Most permanent residents must have four years and nine months of residency in order to apply for naturalization. The general rule is that someone can apply three months before the required time period, which is usually five years. As such, four years and nine months would be the earliest date to file.
There are a number of exceptions and variations on this general rule, some of which allow people to file even earlier, depending on their circumstances.
Filing for US Citizenship early based on marriage to a US Citizen
There is an important exception to the general five-year rule for spouses of US Citizens. If they meet all the requirements, spouses of US Citizens can apply for naturalization in two years and nine months. This is because they are permitted to apply in three years rather than five, and they can also take advantage of the three-month early filing law.
Spouses of US Citizens should carefully review the requirements to make sure they qualify for naturalization early, including:
- The spouse must remain a US Citizen until the spouse becomes a US Citizen at the oath ceremony
- The spouse must have lived in a marital union for three years prior to filing, which is not subject to the early-filing period. This may be an issue for spouses who married US Citizens after becoming permanent residents, rather than becoming permanent residents through marriage to a US Citizen.
- The spouses must reside together and live in marital union up until the date of the oath ceremony, unless there are compelling reasons for living separately.
- This early filing period may not be possible in the event of divorce, annulment, or death of the US Citizen spouse.
Filing for US Citizenship early based on a VAWA self-petition or abuse by a US Citizen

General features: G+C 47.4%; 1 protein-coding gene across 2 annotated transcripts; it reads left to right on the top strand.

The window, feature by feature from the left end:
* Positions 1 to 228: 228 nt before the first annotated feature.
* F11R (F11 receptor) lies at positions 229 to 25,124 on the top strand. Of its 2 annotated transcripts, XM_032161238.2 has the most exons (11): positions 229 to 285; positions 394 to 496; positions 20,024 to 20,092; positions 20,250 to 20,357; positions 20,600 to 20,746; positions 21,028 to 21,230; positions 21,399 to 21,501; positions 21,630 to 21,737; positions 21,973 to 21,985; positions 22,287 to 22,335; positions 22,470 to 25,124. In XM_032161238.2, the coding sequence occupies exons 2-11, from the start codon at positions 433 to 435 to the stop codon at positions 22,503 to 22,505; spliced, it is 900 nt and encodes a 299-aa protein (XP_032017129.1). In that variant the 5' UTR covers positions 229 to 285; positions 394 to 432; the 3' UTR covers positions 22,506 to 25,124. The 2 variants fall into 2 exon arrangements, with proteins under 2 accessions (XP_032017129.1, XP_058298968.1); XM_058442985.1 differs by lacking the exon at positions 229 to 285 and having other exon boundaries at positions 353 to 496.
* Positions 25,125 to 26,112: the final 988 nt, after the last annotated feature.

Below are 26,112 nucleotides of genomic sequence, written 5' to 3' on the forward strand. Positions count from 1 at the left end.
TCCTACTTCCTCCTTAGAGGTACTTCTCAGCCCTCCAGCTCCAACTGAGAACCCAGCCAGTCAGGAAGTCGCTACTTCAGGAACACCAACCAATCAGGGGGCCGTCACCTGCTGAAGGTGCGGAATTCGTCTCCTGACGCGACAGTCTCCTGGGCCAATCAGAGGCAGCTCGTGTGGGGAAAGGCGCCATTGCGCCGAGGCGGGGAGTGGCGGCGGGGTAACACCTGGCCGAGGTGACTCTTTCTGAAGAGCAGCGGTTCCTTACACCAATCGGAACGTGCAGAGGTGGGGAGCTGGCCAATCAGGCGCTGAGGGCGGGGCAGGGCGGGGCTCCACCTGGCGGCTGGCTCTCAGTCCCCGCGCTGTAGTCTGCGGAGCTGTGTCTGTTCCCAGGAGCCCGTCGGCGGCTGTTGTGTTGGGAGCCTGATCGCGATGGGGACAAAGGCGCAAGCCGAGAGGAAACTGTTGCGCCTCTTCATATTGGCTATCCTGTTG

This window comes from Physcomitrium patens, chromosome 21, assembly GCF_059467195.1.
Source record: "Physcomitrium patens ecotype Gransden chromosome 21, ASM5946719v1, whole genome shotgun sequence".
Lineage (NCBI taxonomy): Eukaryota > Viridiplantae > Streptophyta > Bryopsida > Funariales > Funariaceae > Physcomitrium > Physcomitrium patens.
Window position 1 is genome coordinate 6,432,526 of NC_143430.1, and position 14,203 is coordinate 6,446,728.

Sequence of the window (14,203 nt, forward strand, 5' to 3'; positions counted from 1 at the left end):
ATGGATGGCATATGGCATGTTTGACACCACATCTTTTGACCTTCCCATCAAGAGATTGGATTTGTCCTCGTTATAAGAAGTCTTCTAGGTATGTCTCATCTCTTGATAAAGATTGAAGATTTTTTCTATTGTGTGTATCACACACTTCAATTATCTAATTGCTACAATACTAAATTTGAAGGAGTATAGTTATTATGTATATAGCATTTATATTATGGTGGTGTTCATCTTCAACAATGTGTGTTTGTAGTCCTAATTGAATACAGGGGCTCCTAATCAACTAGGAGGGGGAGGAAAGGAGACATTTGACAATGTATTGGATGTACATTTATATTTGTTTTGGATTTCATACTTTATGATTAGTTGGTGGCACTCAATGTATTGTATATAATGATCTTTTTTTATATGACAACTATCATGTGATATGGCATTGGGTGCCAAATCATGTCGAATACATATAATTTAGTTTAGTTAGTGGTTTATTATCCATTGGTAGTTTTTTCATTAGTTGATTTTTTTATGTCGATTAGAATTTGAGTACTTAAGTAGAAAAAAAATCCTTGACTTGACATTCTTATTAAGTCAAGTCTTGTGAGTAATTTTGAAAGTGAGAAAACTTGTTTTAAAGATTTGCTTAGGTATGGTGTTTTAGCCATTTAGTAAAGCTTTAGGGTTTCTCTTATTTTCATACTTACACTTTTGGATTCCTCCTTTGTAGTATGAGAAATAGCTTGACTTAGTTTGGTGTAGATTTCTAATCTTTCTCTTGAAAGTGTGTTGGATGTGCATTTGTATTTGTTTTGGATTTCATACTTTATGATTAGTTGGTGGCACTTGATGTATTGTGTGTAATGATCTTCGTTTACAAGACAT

The early-filing period for spouses of US Citizens also applies in some cases to people who were abused by US Citizen spouses. This may be possible even if the spouse has since divorced the US Citizen. USCIS will allow certain spouses to file if they became permanent residents based on:
- An approved I-360 self-petition as an abused spouse of a US Citizen
- An approved I-360 self-petition as an abused spouse of a lawful permanent resident who later became a US Citizen
- Approved beneficiaries of special-rule cancellation of removal where the abusive spouse was a US Citizen or in some cases an intended spouse
- Marriage-based residency applications where an I-751 removal of conditions application was approved on the basis of battery or extreme cruelty by a petitioning citizen or lawful permanent resident
Filing for US Citizenship early based on a relationship to a member of the US Armed Forces
Spouses of US Citizens who are residing abroad and in the employment of the US Government can sometimes file without any specific period of time as a permanent resident, so long as they are residents. This is a common situation with spouses of members of the US Armed Forces. The naturalization ceremony typically must occur in the US, and certain modifications are possible for conditional permanent residents as well.
There are other options available to spouses and children of members of the US Armed Forces, veterans, and members who died in active duty. It’s important to review some of these less common options with a lawyer in order to determine eligibility and discuss the process.
Filing for US Citizenship based on current or prior service in the US Armed Forces
In recent years, most people must become US Citizens before or shortly after joining the US Armed Forces. There are some exceptions to this. However, in previous decades, some people joined the US Armed Forces and served in active duty without ever becoming US Citizens. Some people never even had lawful status to begin with. If that individual served during a period conflict (including 09/11/2001 to the present date), they may qualify for direct naturalization without ever becoming a permanent resident.
Backdating of green cards and filing early for US Citizenship
Certain permanent residents receive their green cards dated to before the actual date of approval. As long as USCIS has correctly dated the green card, this is normal and that date can be used to figure out when they can file for naturalization. USCIS does sometimes make errors with the dates on green cards, so it is always important to compare that date to the actual date of approval and the applicable law for the type of residency application. Green card backdating usually applies to only certain case types, such as:
- Cuban Adjustment Act green cards (date of arrival or 30 months prior to green card approval)
- Refugees (date of entry to the US)
- Asylee green cards (one year prior to date of approval)
- Lautenberg parolees (date of parole into the US)
If the green card has been dated incorrectly, it does not affect the actual date of eligibility for citizenship and the applicant should review the issue with a lawyer.